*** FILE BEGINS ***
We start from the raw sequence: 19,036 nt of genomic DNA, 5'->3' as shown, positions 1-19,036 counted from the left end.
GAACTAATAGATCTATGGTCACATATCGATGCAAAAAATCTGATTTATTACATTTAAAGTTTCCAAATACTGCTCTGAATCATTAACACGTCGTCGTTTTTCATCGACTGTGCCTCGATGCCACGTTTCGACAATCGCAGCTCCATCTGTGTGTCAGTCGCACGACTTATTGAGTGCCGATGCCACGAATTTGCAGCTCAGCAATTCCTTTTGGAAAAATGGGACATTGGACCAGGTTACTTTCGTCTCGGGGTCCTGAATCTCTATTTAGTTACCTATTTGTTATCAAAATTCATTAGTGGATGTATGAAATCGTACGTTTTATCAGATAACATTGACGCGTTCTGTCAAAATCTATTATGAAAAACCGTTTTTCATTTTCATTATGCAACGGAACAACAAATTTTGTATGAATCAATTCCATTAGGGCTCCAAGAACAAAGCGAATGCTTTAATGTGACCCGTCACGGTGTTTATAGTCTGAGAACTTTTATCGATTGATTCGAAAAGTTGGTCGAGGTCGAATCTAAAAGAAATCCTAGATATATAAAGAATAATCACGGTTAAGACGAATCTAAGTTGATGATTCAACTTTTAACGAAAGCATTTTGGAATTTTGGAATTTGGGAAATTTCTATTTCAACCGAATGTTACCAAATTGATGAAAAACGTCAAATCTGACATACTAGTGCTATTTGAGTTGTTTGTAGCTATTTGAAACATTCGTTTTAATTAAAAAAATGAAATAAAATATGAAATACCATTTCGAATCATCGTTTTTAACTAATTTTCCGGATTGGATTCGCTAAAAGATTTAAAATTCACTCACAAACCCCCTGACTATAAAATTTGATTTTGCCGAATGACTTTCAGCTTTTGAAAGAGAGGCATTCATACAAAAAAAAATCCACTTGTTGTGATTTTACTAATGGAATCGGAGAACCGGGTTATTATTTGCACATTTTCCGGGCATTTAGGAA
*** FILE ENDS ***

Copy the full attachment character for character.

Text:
We start from the raw sequence: 19,036 nt of genomic DNA, 5'->3' as shown, positions 1-19,036 counted from the left end.
GAACTAATAGATCTATGGTCACATATCGATGCAAAAAATCTGATTTATTACATTTAAAGTTTCCAAATACTGCTCTGAATCATTAACACGTCGTCGTTTTTCATCGACTGTGCCTCGATGCCACGTTTCGACAATCGCAGCTCCATCTGTGTGTCAGTCGCACGACTTATTGAGTGCCGATGCCACGAATTTGCAGCTCAGCAATTCCTTTTGGAAAAATGGGACATTGGACCAGGTTACTTTCGTCTCGGGGTCCTGAATCTCTATTTAGTTACCTATTTGTTATCAAAATTCATTAGTGGATGTATGAAATCGTACGTTTTATCAGATAACATTGACGCGTTCTGTCAAAATCTATTATGAAAAACCGTTTTTCATTTTCATTATGCAACGGAACAACAAATTTTGTATGAATCAATTCCATTAGGGCTCCAAGAACAAAGCGAATGCTTTAATGTGACCCGTCACGGTGTTTATAGTCTGAGAACTTTTATCGATTGATTCGAAAAGTTGGTCGAGGTCGAATCTAAAAGAAATCCTAGATATATAAAGAATAATCACGGTTAAGACGAATCTAAGTTGATGATTCAACTTTTAACGAAAGCATTTTGGAATTTTGGAATTTGGGAAATTTCTATTTCAACCGAATGTTACCAAATTGATGAAAAACGTCAAATCTGACATACTAGTGCTATTTGAGTTGTTTGTAGCTATTTGAAACATTCGTTTTAATTAAAAAAATGAAATAAAATATGAAATACCATTTCGAATCATCGTTTTTAACTAATTTTCCGGATTGGATTCGCTAAAAGATTTAAAATTCACTCACAAACCCCCTGACTATAAAATTTGATTTTGCCGAATGACTTTCAGCTTTTGAAAGAGAGGCATTCATACAAAAAAAAATCCACTTGTTGTGATTTTACTAATGGAATCGGAGAACCGGGTTATTATTTGCACATTTTCCGGGCATTTAGGAA